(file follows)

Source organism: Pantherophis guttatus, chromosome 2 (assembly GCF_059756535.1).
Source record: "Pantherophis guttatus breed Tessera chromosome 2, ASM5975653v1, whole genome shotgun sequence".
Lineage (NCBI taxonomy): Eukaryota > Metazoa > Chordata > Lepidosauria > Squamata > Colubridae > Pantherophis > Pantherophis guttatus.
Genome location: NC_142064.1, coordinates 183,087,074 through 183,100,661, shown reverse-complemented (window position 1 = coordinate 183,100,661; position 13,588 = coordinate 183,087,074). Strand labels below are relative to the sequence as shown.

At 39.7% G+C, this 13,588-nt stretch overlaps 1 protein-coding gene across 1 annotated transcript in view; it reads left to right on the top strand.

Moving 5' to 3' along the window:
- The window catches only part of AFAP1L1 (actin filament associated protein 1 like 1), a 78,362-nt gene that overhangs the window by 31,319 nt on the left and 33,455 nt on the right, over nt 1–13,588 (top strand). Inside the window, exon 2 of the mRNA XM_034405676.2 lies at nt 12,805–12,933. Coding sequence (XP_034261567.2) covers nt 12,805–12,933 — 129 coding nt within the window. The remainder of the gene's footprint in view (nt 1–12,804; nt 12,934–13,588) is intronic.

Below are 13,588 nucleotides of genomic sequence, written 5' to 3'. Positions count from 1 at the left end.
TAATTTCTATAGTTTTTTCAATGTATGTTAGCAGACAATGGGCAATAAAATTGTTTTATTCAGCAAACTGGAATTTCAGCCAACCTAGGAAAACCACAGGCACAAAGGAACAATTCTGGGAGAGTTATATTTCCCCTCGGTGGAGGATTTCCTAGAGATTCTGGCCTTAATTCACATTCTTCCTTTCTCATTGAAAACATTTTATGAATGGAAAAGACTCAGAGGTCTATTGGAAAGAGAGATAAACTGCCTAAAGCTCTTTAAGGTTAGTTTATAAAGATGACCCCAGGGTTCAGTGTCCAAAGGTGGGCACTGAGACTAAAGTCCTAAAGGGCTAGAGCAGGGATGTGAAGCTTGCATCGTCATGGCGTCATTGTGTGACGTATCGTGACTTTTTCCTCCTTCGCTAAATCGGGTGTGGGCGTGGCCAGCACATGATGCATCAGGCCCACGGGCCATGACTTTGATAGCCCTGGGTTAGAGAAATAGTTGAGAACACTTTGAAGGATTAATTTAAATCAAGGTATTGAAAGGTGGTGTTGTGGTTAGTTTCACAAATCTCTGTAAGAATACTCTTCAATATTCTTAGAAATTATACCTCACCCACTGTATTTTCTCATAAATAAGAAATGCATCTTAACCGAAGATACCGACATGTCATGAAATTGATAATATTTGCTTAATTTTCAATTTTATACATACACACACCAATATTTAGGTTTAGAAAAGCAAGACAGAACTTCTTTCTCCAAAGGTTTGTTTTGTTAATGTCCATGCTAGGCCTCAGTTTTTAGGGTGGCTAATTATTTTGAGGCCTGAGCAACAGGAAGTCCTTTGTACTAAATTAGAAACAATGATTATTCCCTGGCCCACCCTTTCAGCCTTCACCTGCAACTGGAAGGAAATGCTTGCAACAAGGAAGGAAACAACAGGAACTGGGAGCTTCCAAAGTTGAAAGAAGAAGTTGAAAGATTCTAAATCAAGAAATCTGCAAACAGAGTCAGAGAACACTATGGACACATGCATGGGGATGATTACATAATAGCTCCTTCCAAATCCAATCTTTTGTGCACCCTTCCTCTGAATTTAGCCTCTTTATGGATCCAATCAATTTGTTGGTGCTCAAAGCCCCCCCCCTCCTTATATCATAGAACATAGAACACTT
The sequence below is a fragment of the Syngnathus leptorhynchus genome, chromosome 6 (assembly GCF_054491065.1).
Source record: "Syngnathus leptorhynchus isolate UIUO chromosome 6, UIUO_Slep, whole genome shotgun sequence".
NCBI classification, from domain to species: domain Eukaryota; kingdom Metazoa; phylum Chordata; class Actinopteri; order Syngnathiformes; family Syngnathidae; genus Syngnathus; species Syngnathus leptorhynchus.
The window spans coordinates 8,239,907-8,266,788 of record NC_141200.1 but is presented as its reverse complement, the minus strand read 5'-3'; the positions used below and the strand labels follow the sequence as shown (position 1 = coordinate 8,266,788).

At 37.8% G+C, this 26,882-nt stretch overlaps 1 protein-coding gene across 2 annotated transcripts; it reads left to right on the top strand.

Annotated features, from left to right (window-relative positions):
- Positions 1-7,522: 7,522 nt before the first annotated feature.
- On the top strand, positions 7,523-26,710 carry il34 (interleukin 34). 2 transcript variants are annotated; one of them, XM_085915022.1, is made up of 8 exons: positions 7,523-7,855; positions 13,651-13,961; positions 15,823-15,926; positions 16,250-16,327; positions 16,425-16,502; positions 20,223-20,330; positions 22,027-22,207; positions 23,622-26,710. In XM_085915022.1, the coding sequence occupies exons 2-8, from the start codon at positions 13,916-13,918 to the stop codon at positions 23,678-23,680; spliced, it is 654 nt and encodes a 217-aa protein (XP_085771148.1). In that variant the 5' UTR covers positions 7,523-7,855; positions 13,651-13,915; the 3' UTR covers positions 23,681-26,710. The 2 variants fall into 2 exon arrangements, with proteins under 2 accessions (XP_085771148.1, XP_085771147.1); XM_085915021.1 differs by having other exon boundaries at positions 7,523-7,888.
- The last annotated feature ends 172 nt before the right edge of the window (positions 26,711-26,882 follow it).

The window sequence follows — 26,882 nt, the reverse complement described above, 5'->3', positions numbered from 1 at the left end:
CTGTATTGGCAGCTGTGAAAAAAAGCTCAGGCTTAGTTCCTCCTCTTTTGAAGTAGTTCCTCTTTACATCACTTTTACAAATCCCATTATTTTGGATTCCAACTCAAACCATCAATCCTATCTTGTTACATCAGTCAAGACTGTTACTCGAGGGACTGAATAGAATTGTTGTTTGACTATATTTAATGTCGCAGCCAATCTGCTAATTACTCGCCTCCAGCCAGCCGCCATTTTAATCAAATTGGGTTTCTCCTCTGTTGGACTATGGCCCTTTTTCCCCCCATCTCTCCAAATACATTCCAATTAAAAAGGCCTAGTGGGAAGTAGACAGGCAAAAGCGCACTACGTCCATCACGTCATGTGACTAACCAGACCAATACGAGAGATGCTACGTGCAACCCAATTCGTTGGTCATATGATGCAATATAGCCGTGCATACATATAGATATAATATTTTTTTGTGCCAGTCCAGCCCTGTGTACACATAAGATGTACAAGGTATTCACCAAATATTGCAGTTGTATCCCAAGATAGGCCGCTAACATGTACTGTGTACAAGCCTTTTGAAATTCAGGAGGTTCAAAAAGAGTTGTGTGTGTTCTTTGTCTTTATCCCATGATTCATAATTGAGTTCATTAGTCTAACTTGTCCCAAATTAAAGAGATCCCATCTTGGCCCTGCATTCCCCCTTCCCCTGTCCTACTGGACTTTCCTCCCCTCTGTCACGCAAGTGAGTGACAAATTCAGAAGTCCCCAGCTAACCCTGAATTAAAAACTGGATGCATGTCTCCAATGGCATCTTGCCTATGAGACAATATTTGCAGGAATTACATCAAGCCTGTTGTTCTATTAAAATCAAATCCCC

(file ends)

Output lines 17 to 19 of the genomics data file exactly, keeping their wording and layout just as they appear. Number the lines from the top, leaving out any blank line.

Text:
- On the top strand, positions 7,523-26,710 carry il34 (interleukin 34). 2 transcript variants are annotated; one of them, XM_085915022.1, is made up of 8 exons: positions 7,523-7,855; positions 13,651-13,961; positions 15,823-15,926; positions 16,250-16,327; positions 16,425-16,502; positions 20,223-20,330; positions 22,027-22,207; positions 23,622-26,710. In XM_085915022.1, the coding sequence occupies exons 2-8, from the start codon at positions 13,916-13,918 to the stop codon at positions 23,678-23,680; spliced, it is 654 nt and encodes a 217-aa protein (XP_085771148.1). In that variant the 5' UTR covers positions 7,523-7,855; positions 13,651-13,915; the 3' UTR covers positions 23,681-26,710. The 2 variants fall into 2 exon arrangements, with proteins under 2 accessions (XP_085771148.1, XP_085771147.1); XM_085915021.1 differs by having other exon boundaries at positions 7,523-7,888.
- The last annotated feature ends 172 nt before the right edge of the window (positions 26,711-26,882 follow it).

The window sequence follows — 26,882 nt, the reverse complement described above, 5'->3', positions numbered from 1 at the left end: